Thursday, May 24, 2007

More more Benedict

The rest of the speech sadly didn't get as much play because of the controversy. But there are some real profound nuggets o' truth in them.

Like the following:

As a first step, we can respond to this question with another: what is this “reality”? What is real? Are only material goods, social, economic and political problems “reality”? This was precisely the great error of the dominant tendencies of the last century, a most destructive error, as we can see from the results of both Marxist and capitalist systems. They falsify the notion of reality by detaching it from the foundational and decisive reality which is God. Anyone who excludes God from his horizons falsifies the notion of “reality” and, in consequence, can only end up in blind alleys or with recipes for destruction.
I like how he correctly mentions both Marxism and capitalism as both premised on the reduction of reality/truth to economic, material, social and political events only.

And this on Christian faith:
We can ask ourselves a further question: what does faith in this God give us? The first response is: it gives us a family, the universal family of God in the Catholic Church. Faith releases us from the isolation of the “I”, because it leads us to communion: the encounter with God is, in itself and as such, an encounter with our brothers and sisters, an act of convocation, of unification, of responsibility towards the other and towards others. In this sense, the preferential option for the poor is implicit in the Christological faith in the God who became poor for us, so as to enrich us with his poverty (cf. 2 Cor 8:9).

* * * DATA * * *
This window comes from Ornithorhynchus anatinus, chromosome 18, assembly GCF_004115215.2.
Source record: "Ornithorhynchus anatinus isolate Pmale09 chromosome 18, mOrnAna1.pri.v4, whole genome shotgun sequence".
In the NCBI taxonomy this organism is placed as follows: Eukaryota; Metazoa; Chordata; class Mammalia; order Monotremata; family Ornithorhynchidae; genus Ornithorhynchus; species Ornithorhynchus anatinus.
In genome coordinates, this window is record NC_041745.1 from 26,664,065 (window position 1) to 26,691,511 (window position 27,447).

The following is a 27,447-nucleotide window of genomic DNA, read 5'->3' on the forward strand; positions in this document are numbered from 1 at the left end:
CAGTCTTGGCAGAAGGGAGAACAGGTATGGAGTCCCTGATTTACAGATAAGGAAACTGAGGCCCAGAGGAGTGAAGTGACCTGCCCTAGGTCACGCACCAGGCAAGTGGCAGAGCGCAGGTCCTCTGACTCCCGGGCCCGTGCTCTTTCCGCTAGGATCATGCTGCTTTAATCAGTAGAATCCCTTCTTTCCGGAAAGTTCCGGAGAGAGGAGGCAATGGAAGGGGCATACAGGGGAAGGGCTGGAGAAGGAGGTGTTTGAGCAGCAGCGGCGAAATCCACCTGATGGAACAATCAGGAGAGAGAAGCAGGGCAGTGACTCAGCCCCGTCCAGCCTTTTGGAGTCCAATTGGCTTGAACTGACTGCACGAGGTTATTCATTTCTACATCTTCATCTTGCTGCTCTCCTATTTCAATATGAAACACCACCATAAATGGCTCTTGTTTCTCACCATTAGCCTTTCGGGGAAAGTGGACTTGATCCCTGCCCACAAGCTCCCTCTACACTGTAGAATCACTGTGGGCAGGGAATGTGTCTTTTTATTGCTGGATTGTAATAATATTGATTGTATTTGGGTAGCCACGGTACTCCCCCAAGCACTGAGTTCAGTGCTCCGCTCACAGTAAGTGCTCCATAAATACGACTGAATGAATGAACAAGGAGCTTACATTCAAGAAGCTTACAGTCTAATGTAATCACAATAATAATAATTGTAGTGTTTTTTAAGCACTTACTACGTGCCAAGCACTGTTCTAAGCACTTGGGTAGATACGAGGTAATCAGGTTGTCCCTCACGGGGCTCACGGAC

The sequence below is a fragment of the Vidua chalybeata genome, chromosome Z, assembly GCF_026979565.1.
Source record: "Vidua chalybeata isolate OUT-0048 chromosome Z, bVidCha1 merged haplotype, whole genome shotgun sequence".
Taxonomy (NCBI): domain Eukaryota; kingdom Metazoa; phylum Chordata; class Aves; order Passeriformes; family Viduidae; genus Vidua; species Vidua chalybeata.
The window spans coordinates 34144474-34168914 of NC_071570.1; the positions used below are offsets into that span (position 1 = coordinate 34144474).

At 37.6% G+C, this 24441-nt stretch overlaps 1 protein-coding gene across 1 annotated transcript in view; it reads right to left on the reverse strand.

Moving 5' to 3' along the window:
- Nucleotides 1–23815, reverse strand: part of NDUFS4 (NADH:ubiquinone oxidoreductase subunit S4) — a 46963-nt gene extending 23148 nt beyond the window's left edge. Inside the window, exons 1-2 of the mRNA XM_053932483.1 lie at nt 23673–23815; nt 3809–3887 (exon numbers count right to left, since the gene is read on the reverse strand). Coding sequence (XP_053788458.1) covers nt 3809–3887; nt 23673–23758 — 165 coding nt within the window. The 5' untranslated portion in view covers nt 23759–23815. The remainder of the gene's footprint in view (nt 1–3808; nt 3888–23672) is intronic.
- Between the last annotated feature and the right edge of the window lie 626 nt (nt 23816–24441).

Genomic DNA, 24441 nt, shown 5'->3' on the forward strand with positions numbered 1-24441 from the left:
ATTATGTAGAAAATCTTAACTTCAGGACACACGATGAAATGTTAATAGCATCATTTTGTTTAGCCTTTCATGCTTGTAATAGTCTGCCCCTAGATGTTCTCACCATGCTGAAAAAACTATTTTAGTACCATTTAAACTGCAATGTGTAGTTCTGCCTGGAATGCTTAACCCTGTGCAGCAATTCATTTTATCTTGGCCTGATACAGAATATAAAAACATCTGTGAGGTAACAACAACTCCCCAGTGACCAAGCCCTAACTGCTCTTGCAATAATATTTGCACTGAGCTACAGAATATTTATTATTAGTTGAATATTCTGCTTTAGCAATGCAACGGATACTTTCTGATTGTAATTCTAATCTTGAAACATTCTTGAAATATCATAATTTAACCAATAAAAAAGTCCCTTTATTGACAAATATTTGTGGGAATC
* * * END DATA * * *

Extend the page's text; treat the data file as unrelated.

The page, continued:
As someone who grew up Catholic and still resonates deeply with the Catholic formulation of Christian theology, I appreciate the social and communal nature of this theology. Not individual salvation by being born again but birth into a family of God, a people of God, a household of God. Which brings responsibility, family squabbles, love, the need for mercy, the exposing of our woundings, fears, and prejudices. Our life being about others more than ourselves.

He also calls for deeper catechesis of the Gospel and the Social Teachings of the Catholic Church. Kudos to both those. And connects the work of social, cultural, religious, and political expression/freedom to the Incarnation. For the Christian God was human in Christ, therefore humanity has inherent dignity. And where Spirit is not recognized, faceless inhumanity follows.


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